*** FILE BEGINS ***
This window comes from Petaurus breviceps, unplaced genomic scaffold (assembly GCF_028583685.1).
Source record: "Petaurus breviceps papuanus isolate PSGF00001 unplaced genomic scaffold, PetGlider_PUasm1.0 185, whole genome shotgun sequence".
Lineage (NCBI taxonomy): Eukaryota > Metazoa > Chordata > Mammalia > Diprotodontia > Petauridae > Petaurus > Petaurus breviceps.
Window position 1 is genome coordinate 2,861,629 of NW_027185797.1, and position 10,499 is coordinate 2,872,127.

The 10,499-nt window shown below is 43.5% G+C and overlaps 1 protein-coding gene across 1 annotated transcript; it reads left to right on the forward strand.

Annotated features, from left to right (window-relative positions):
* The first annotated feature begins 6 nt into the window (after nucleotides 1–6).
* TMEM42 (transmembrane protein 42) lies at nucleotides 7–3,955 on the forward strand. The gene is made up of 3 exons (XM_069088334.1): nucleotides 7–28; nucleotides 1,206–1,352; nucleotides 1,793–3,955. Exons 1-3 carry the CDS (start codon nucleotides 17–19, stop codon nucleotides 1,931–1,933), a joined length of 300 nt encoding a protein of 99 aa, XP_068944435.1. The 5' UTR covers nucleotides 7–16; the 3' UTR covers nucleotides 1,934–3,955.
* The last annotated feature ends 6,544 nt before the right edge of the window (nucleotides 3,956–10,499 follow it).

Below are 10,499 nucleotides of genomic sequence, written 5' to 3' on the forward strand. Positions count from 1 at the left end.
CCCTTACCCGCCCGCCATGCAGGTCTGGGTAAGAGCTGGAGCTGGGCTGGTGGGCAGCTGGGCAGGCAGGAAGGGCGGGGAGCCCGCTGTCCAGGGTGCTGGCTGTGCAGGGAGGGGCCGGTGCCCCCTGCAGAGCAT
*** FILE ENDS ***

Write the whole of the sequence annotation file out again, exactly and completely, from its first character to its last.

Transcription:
This window comes from Petaurus breviceps, unplaced genomic scaffold (assembly GCF_028583685.1).
Source record: "Petaurus breviceps papuanus isolate PSGF00001 unplaced genomic scaffold, PetGlider_PUasm1.0 185, whole genome shotgun sequence".
Lineage (NCBI taxonomy): Eukaryota > Metazoa > Chordata > Mammalia > Diprotodontia > Petauridae > Petaurus > Petaurus breviceps.
Window position 1 is genome coordinate 2,861,629 of NW_027185797.1, and position 10,499 is coordinate 2,872,127.

The 10,499-nt window shown below is 43.5% G+C and overlaps 1 protein-coding gene across 1 annotated transcript; it reads left to right on the forward strand.

Annotated features, from left to right (window-relative positions):
* The first annotated feature begins 6 nt into the window (after nucleotides 1–6).
* TMEM42 (transmembrane protein 42) lies at nucleotides 7–3,955 on the forward strand. The gene is made up of 3 exons (XM_069088334.1): nucleotides 7–28; nucleotides 1,206–1,352; nucleotides 1,793–3,955. Exons 1-3 carry the CDS (start codon nucleotides 17–19, stop codon nucleotides 1,931–1,933), a joined length of 300 nt encoding a protein of 99 aa, XP_068944435.1. The 5' UTR covers nucleotides 7–16; the 3' UTR covers nucleotides 1,934–3,955.
* The last annotated feature ends 6,544 nt before the right edge of the window (nucleotides 3,956–10,499 follow it).

Below are 10,499 nucleotides of genomic sequence, written 5' to 3' on the forward strand. Positions count from 1 at the left end.
CCCTTACCCGCCCGCCATGCAGGTCTGGGTAAGAGCTGGAGCTGGGCTGGTGGGCAGCTGGGCAGGCAGGAAGGGCGGGGAGCCCGCTGTCCAGGGTGCTGGCTGTGCAGGGAGGGGCCGGTGCCCCCTGCAGAGCAT